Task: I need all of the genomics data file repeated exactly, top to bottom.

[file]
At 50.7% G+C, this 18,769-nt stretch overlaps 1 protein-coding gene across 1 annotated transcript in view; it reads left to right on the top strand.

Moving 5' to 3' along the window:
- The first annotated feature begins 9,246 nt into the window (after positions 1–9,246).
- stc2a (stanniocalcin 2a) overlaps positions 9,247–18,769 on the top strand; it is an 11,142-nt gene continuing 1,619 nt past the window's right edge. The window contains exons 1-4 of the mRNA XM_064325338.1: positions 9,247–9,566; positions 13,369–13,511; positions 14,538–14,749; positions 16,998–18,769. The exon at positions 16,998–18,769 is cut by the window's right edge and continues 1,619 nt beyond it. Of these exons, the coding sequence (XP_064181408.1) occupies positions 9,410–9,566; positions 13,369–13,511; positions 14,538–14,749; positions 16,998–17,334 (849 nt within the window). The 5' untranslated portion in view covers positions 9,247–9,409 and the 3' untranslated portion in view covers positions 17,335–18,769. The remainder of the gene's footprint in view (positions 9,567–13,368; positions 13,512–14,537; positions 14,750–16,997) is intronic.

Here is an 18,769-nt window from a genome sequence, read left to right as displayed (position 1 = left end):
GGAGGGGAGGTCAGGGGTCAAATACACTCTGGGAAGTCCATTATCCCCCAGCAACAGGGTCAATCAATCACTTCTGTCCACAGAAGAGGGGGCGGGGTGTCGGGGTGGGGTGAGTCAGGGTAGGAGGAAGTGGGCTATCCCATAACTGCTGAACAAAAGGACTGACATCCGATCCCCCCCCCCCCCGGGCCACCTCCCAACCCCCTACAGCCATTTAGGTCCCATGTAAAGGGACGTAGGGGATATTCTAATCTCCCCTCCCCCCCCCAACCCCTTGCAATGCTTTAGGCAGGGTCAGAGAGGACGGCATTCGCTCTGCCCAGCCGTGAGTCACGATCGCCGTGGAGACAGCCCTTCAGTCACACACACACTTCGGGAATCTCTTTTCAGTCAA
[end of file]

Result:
At 50.7% G+C, this 18,769-nt stretch overlaps 1 protein-coding gene across 1 annotated transcript in view; it reads left to right on the top strand.

Moving 5' to 3' along the window:
- The first annotated feature begins 9,246 nt into the window (after positions 1–9,246).
- stc2a (stanniocalcin 2a) overlaps positions 9,247–18,769 on the top strand; it is an 11,142-nt gene continuing 1,619 nt past the window's right edge. The window contains exons 1-4 of the mRNA XM_064325338.1: positions 9,247–9,566; positions 13,369–13,511; positions 14,538–14,749; positions 16,998–18,769. The exon at positions 16,998–18,769 is cut by the window's right edge and continues 1,619 nt beyond it. Of these exons, the coding sequence (XP_064181408.1) occupies positions 9,410–9,566; positions 13,369–13,511; positions 14,538–14,749; positions 16,998–17,334 (849 nt within the window). The 5' untranslated portion in view covers positions 9,247–9,409 and the 3' untranslated portion in view covers positions 17,335–18,769. The remainder of the gene's footprint in view (positions 9,567–13,368; positions 13,512–14,537; positions 14,750–16,997) is intronic.

Here is an 18,769-nt window from a genome sequence, read left to right as displayed (position 1 = left end):
GGAGGGGAGGTCAGGGGTCAAATACACTCTGGGAAGTCCATTATCCCCCAGCAACAGGGTCAATCAATCACTTCTGTCCACAGAAGAGGGGGCGGGGTGTCGGGGTGGGGTGAGTCAGGGTAGGAGGAAGTGGGCTATCCCATAACTGCTGAACAAAAGGACTGACATCCGATCCCCCCCCCCCCCGGGCCACCTCCCAACCCCCTACAGCCATTTAGGTCCCATGTAAAGGGACGTAGGGGATATTCTAATCTCCCCTCCCCCCCCCAACCCCTTGCAATGCTTTAGGCAGGGTCAGAGAGGACGGCATTCGCTCTGCCCAGCCGTGAGTCACGATCGCCGTGGAGACAGCCCTTCAGTCACACACACACTTCGGGAATCTCTTTTCAGTCAA